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1849-1853. — ELEVENTH administration. President,

Zachary Taylor, of Louisiana, died July 9, 1850. Vice-President,

Millard Fillmore, of New York, succeeded to office.

J. M. Clayton, of Delaware, March 7, 1849. Secretaries of State, Daniel Webster, of Massachusetts, July 20, 1850.

Edward Everett, of Massachusetts, December 9, 3852.

Secretaries of Treasury, { W.M. Meredith, of Pennsylvania

, March 7, 1849.

Secretaries of War,

Thomas Corwin, of Ohio, July 20, 1850.
G. W. Crawford, of Georgia, March 7, 1849.
W. A. Graham, of North Carolina, July 20, 1850.
John P. Kennedy, of Maryland, July 22, 1852.

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Secretaries of Nary, William Graham, of North Carolina, July 20, 1850.

Thomas Ewing, of Ohio, March 7, 1849. Secretaries of Interior,

James A. Pearce, of Maryland, July 20, 1850. (a new office)

Alexander H. H. Stuart, of Virginia, Sept. 12, 1850.

Jacob Collamer, of Vermont, March 9, 1849. Postmasters-General, N. K. Hall, of New York, July 20, 1850.

Samuel D. Hubbard, of Connecticut, August 31, 1852. Attorneys-General,

John J. Crittenden, of Kentucky, July 20, 1850.
Speakers of the House of Representatives,

Howell Cobb, of Georgia, Thirty-first Congress, 1849.
Linn Boyd, of Kentucky, Thirty-second Congress, 1851.

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1853, JANUARY 1. Una appeared in Providence, Rhode Island.

It was the first woman's rights paper, and was edited by Mrs. Paulina Wright Davis, who had lectured before women upon physiology as early as 1844.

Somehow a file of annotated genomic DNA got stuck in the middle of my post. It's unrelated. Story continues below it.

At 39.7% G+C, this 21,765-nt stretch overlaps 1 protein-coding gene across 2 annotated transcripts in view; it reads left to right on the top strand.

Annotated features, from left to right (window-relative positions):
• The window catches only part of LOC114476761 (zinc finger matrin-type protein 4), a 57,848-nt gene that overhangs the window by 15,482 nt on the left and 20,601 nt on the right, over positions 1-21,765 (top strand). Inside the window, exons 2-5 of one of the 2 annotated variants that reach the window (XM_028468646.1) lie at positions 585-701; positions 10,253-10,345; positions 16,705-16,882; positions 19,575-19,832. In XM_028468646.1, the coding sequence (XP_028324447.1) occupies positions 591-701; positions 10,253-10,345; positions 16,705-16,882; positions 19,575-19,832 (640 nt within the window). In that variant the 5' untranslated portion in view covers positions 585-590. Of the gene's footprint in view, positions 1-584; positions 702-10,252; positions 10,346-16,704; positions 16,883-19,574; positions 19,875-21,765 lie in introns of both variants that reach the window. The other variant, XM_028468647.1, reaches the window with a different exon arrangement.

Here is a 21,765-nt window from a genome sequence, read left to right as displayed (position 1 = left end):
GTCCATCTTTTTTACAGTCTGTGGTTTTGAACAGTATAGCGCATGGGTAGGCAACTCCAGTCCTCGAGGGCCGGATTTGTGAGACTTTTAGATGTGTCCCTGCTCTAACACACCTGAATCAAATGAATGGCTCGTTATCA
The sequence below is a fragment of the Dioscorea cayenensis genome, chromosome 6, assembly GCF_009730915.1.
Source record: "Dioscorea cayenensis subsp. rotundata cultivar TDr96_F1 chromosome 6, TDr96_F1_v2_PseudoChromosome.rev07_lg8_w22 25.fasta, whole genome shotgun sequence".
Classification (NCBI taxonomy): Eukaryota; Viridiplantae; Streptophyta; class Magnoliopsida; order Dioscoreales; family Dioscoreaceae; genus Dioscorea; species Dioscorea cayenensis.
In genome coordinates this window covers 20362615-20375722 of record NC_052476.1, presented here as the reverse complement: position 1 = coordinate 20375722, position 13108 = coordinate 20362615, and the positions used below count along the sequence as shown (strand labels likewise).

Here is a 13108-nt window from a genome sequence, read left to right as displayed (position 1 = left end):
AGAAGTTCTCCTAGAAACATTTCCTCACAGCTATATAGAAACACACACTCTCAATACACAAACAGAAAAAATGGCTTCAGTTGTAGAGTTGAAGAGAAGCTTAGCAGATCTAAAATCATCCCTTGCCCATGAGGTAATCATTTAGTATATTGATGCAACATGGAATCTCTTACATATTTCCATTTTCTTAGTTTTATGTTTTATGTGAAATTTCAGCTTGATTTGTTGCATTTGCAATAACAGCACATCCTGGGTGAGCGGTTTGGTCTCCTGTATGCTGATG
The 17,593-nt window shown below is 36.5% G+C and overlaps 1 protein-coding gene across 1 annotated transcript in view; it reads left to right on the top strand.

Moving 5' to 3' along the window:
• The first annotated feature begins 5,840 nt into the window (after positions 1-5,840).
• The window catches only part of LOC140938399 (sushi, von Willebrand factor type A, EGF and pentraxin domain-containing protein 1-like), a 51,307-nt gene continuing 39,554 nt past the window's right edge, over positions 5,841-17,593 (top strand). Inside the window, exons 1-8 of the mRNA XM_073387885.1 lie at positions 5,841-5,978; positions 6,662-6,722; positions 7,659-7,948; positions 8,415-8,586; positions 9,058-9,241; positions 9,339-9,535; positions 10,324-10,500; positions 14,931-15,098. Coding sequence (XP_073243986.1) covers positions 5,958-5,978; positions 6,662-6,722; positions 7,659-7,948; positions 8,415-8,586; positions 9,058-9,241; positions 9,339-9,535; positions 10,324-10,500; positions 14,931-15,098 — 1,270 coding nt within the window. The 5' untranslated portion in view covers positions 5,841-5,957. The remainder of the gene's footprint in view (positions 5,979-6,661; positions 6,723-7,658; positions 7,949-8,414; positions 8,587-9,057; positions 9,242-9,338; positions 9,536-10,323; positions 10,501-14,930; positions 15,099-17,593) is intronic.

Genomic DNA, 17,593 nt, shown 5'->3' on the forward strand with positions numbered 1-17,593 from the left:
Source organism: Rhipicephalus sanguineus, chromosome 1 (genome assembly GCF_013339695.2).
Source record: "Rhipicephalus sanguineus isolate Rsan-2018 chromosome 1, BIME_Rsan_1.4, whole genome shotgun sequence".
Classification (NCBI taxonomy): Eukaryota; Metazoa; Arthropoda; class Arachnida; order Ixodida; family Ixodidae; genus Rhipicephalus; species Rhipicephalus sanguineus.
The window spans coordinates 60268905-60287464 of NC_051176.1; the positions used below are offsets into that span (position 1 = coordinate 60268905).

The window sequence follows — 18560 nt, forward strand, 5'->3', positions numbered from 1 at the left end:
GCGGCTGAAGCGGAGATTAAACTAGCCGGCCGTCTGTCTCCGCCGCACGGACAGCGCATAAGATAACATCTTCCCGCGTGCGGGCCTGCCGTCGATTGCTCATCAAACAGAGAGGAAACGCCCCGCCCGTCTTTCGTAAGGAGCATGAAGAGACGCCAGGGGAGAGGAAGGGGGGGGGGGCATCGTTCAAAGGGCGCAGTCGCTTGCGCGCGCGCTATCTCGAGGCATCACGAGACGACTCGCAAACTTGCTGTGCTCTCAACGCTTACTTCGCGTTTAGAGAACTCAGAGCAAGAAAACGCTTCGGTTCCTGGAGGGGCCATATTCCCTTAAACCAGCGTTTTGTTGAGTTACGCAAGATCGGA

1853. — The first woman's medical college was opened in Philadelphia, Pennsylvania.

The same year, Antoinette Brown was ordained as a minister of a church in New York state.

1853, JANUARY 1.— The Illustrated News appeared in New York city.

It lived only a year.

1853, FEBRUARY 21. — Congress added the three-dollar gold piece to the number of coins.

Silver being rated so low that it was exported, the weight of silver in the coinage was lessened, and the mint made a charge for coining it for individuals. The silver coins issued under this were made “legal tenders in payment of debts for all sums not exceeding five dollars.”

1853, MARCH 3. --Congress passed an act instituting a survey of a railway route from the Mississippi to the Pacific.

Supplementary acts were passed in May and August, 1854. The report of the surveys was published in 1855-61, in thirteen volumes.

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1853. — WASHINGTON TERRITORY was formed from the northern half of Oregon.

1853. — CONGRESS voted the payment of seven millions for the Gadsden purchase from Mexico.